Lastly, a new computer owner should think carefully about how to connect to the Internet, Moyle said. Always-on broadband connections, like cable or DSL, are particularly attractive targets to hackers.
“If a computer owner employs an always-on connection of this type, it is a good idea to ensure that they use some type of filtering mechanism — such as a personal firewall, which is included in many client security applications, or a broadband router,” Moyle said. “Plugging an unprotected PC directly into a cable modem without some type of firewall can be a dangerous proposition.”
It’s best to leave a computer on all the time, Steven E. Brier, principal of Brier IT Services, told TechNewsWorld.
“Most of the security updates I see are delivered in the middle of the night and are installed automatically,” he noted. “I’d rather my clients spend a couple extra bucks a year on electricity instead of missing a security update.”
Safeguarding From Spyware
Spyware was a growing problem in 2005, and it is not likely to go away in 2006. Spyware is malicious software installed on a PC without the user’s knowledge or consent. Typically, it performs some type of undesirable activity on the system, including gathering personal information.
PC users can be exposed to spyware through a software virus, by installing a new program, or even by visiting a Web site, Chris Thatcher, national practice director of Enterprise Security for Dimension Data North America, told TechNewsWorld.
“Users who have been infected with spyware are often plagued by pop-ups and may experience significant slow downs in system performance,” Thatcher said. “They also run a risk of having personal or private information stolen.”
To help individuals and companies decrease the risk of spyware, Dimension Data recommends the following steps:
- Recognize popular spyware tactics. Do not download suspect software or launch unfamiliar attachments. Adopt the mantra, “Be careful what you click on.”
- Understand and communicate the risk to everyone in your home. If you are a parent, educate your kids about avoiding spyware as part of Internet safety.
- Set your browser to a medium-level security setting.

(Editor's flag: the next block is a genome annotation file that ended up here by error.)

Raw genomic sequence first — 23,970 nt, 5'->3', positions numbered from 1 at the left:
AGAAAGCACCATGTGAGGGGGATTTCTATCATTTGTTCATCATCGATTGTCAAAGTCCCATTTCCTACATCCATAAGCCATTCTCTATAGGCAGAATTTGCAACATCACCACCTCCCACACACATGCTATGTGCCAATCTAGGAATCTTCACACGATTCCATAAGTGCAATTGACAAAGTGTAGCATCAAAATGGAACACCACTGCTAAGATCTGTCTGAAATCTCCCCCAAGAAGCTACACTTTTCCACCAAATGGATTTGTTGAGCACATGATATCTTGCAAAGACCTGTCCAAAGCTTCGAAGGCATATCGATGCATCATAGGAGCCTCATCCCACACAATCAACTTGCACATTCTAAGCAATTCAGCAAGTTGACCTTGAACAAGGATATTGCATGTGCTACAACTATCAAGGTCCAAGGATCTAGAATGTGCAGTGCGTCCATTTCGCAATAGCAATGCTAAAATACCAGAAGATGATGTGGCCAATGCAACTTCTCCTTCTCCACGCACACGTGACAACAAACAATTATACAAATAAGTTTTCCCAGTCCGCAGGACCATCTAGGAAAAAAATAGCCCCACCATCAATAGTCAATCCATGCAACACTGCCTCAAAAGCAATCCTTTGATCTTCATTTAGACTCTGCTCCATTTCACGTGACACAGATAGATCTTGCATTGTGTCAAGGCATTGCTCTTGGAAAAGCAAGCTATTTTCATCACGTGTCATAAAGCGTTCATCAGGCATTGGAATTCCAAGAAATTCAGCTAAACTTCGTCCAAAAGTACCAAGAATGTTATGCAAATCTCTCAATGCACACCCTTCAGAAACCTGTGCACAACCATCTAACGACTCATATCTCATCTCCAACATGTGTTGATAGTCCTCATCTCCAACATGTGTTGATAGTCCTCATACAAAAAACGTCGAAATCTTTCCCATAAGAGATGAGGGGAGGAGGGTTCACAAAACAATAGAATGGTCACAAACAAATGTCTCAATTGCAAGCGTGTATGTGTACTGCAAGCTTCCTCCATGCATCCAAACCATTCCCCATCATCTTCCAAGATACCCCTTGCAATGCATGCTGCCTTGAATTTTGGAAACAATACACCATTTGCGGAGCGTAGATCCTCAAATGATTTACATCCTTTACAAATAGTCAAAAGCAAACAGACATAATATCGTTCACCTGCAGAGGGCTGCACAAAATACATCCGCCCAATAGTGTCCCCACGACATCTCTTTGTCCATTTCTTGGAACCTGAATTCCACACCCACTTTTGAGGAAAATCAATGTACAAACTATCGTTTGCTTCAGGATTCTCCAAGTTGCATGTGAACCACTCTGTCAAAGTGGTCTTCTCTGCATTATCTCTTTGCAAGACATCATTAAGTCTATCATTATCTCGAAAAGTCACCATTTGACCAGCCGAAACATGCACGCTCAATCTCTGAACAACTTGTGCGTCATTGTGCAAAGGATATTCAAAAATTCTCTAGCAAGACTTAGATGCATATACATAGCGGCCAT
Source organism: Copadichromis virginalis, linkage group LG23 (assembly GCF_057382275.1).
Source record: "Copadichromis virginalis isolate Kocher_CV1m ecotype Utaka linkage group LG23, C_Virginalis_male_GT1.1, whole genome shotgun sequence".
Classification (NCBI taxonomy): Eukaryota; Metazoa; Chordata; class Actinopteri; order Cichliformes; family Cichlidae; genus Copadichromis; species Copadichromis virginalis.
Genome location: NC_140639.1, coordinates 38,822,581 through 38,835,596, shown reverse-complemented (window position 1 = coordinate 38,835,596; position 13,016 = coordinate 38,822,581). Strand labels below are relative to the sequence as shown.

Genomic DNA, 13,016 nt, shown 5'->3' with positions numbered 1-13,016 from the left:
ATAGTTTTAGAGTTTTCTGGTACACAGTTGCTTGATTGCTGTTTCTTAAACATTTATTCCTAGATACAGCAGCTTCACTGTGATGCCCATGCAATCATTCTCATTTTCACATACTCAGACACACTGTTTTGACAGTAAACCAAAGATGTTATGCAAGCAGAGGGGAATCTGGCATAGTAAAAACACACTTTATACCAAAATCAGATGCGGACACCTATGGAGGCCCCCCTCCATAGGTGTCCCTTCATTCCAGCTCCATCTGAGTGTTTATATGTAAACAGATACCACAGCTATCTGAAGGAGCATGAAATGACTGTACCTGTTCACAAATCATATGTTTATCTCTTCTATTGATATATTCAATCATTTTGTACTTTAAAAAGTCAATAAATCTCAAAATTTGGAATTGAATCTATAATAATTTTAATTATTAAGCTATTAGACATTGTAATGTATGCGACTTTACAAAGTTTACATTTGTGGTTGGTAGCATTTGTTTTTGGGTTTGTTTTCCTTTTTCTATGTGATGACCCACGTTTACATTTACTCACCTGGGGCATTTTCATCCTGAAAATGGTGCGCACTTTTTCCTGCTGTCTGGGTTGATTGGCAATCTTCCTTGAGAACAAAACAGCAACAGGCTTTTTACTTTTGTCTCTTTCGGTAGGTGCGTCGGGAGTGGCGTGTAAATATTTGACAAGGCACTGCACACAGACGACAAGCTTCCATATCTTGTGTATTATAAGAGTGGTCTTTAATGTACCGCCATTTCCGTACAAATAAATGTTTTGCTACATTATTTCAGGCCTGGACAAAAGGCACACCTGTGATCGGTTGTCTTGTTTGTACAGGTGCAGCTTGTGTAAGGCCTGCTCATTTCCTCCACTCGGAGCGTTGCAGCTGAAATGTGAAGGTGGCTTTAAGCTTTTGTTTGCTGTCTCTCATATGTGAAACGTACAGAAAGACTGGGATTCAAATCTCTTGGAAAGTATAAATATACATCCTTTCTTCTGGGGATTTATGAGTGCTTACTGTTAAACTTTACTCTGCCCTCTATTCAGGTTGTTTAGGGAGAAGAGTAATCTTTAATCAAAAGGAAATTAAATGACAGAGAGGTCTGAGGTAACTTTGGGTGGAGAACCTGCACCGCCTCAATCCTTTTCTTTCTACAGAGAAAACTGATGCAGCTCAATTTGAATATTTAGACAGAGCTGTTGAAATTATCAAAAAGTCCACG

- Deploy security software on all PCs. Install software to prevent viruses and spyware. Personal firewalls can further thwart outsiders from accessing your private data and prevent applications from sending data out.
- Automate as much as possible. Use Windows Update, a consumer site that provides critical updates, security fixes and software downloads to keep Windows patched and current. Use the auto-update features of your anti-virus or anti-spyware software. Set up automated scans to occur on a weekly basis and scan incoming e-mails as they arrive.
- Use the right tools to protect yourself. Download and install tools like Ad-Aware, Spybot, SpywareBlaster and Spy Sweeper, in addition to anti-virus software.
“It may take a little more time to take these extra precautions,” Symantec’s Weafer said. “It may even take two hours if you have a slow connection. But it is worth the extra time to make sure your computer is properly and securely set up.”
Great, fantastic info if you’re running a windows PC, but why would anyone in their right minds want to install Norton or McAfee Antivirus? Both are as bloated and overweight as each other and during the process of updating them after your initial installation, your PC could become infected.<br>
I would liken both of them to trying to do a hill start in a small car towing a large trailer full of bricks and mortar. Now you wouldn’t do that to your car, so why do it to your PC?
There are much better solutions out there like Eset’s NOD32 Antivirus System http://www.eset.com/home/home.htm which out-performs almost every other antivirus without taxing your systems performance, and the time to patch it to bring it up to date is measured in a few minutes, not hours for 56K dial up customers as compared the the "name brands".
Ever tried an up to date Linux machine? After a couple of hours of training, you won’t notice it at first, but after a week or two, you’ll just find your time at your computer will just seem peaceful.
Linux can get really boring because your PC will do the same thing every day without you having to worry about these pathetic low life scumbags that want to undermine your online security. That’s because only a very small number of viruses and as far as I know, no spyware threatens up to date Linux machines.